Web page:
Is Your Corn Set Up Properly?

 In Educational

Recent cool weather across the Midwest has led to concerns about lack of crop growth. After months of preparation, we want to see the crop jump out of the ground and get an early start on what we hope to be record yields. We want that every year, but weather and reality sets in. This year is another cold reality.

Knowing this, it’s important to make sure farmers get the right advice from their most trusted advisors and crop production partners. Do they truly understand the difference between crop growth and crop development? Have they explained how that basic difference pays dividends in the fall?

Growth is the actual plant architecture and plant size. Development is the process of establishing new structures as the plant goes through its life cycle. Both are important, but how you address plant requirements along each stage of development is what leads to yield.

Recently, much of the planted corn crop was stuck at the emergence or V1 development stage, and there was little to no growing degree day accumulation. Above ground, plants sat there and didn’t seem to grow, and development was delayed. However, if proper nutrition was applied, root systems probably continued to grow and advance whole plant development below ground.

While seeing young plants struggle sparks frustration, it’s not the end of the world. What happens when soils warm up and having plants in a position to capitalize on warmer temperatures is all that matters now. A robust root system readies the plant to take and store nutrients as plants reach critical development stages, such as the start of ear formation.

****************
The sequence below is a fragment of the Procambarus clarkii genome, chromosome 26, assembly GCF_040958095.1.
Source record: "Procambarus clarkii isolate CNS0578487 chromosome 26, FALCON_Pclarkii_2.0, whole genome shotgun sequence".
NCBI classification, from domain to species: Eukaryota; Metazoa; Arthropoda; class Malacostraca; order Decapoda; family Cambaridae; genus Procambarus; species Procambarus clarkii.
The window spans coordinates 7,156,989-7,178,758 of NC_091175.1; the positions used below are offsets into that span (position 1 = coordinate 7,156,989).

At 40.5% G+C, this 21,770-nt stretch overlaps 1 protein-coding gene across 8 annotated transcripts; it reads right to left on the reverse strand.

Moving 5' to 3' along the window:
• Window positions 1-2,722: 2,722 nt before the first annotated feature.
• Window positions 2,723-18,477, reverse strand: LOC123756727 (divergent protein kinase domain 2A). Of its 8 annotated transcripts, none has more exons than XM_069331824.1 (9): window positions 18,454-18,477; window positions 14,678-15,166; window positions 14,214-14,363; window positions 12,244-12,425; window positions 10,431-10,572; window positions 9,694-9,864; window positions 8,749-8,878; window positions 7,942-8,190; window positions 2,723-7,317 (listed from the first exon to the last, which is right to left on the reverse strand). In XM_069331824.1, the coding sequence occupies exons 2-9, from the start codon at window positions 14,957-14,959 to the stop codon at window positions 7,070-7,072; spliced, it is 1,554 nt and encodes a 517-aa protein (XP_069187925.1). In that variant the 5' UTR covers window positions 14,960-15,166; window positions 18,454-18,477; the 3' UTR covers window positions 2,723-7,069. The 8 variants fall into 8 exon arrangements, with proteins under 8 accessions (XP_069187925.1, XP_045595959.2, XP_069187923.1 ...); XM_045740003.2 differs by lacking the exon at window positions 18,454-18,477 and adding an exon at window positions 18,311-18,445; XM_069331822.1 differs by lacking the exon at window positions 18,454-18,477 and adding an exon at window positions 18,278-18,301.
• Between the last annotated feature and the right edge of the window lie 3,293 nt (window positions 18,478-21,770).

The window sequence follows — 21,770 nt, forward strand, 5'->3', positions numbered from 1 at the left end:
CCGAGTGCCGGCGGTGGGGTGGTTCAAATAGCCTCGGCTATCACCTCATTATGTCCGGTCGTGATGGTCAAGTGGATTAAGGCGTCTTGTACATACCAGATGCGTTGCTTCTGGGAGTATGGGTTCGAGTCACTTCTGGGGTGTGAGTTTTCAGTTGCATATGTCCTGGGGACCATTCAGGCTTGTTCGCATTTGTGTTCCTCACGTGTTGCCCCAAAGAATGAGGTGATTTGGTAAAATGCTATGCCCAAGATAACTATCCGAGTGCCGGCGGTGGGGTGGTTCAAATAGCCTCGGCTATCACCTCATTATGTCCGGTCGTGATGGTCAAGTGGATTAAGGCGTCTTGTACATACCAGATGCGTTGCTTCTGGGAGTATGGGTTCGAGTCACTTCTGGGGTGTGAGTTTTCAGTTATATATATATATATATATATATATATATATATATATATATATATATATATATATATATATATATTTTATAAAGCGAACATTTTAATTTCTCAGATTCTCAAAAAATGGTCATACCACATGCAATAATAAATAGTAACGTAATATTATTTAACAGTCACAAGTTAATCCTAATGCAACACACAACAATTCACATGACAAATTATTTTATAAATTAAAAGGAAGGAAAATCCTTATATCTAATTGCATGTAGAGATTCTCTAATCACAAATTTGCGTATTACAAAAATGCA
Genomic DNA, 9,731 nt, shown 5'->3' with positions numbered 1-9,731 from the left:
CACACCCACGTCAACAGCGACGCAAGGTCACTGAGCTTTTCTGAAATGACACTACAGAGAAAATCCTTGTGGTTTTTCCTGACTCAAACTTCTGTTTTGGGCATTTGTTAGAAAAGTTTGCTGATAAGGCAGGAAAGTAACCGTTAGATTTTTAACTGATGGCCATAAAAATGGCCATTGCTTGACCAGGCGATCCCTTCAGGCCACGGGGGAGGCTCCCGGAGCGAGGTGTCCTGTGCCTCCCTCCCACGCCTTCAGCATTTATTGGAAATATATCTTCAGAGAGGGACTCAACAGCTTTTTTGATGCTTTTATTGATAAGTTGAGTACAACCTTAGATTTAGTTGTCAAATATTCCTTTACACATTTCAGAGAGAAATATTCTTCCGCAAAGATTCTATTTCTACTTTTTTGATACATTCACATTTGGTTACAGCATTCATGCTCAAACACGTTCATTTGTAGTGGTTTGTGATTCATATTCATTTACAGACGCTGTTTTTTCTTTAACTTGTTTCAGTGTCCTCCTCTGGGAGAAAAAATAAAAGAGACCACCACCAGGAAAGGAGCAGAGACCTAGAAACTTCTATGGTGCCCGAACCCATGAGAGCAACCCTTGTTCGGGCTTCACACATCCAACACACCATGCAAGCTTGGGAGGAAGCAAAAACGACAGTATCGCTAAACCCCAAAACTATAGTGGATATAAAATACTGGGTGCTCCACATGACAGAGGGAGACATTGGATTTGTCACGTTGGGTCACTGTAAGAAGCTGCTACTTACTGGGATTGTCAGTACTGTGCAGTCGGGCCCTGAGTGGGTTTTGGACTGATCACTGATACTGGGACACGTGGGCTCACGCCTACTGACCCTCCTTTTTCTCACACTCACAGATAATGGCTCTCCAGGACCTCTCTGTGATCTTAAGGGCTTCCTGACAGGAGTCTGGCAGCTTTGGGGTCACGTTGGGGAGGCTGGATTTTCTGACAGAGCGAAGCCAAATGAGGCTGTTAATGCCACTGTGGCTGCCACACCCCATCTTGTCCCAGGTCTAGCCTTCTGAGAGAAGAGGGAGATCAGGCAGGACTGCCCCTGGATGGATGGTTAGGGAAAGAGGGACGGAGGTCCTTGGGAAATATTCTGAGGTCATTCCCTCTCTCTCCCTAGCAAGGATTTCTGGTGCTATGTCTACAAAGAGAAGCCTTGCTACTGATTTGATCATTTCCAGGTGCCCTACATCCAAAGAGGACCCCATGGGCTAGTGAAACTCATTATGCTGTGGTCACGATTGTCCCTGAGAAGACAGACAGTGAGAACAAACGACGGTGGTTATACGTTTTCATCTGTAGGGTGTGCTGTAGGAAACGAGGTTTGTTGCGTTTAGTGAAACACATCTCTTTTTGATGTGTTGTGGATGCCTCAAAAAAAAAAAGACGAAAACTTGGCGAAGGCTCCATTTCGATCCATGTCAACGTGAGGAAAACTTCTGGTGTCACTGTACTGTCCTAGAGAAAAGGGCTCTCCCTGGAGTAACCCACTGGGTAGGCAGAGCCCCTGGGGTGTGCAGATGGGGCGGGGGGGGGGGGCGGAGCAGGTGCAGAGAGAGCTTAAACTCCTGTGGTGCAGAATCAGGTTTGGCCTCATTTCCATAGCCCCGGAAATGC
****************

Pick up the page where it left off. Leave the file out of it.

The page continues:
The ear in each corn plant is set and ready to develop early on below ground. The conditions under which the ear first develops has a huge impact on yield potential. Specifically, the amount of phosphorus in the plant tissue during ear formation through V5 determines the kernel count potential. That phosphorus must be supplied to the plant via the root system.

If the phosphorus applied last fall or even in the furrow isn’t available to the plant, it’s done nothing to help you achieve maximum yields. Most commodity phosphorus aren’t available to the plant until soil temperatures are above 60 degrees for an extended period of time. That is something that 50-degree air temperatures don’t help. Link to Phosophorus Infograph.

There are many things that can and will affect a crop’s final yield, but what’s been done to this point may determine your success this fall. As temperatures warm, we’ll see big changes in the fields over the next week or two, and how well your plants are set up to capitalize on available nutrition will soon be apparent.

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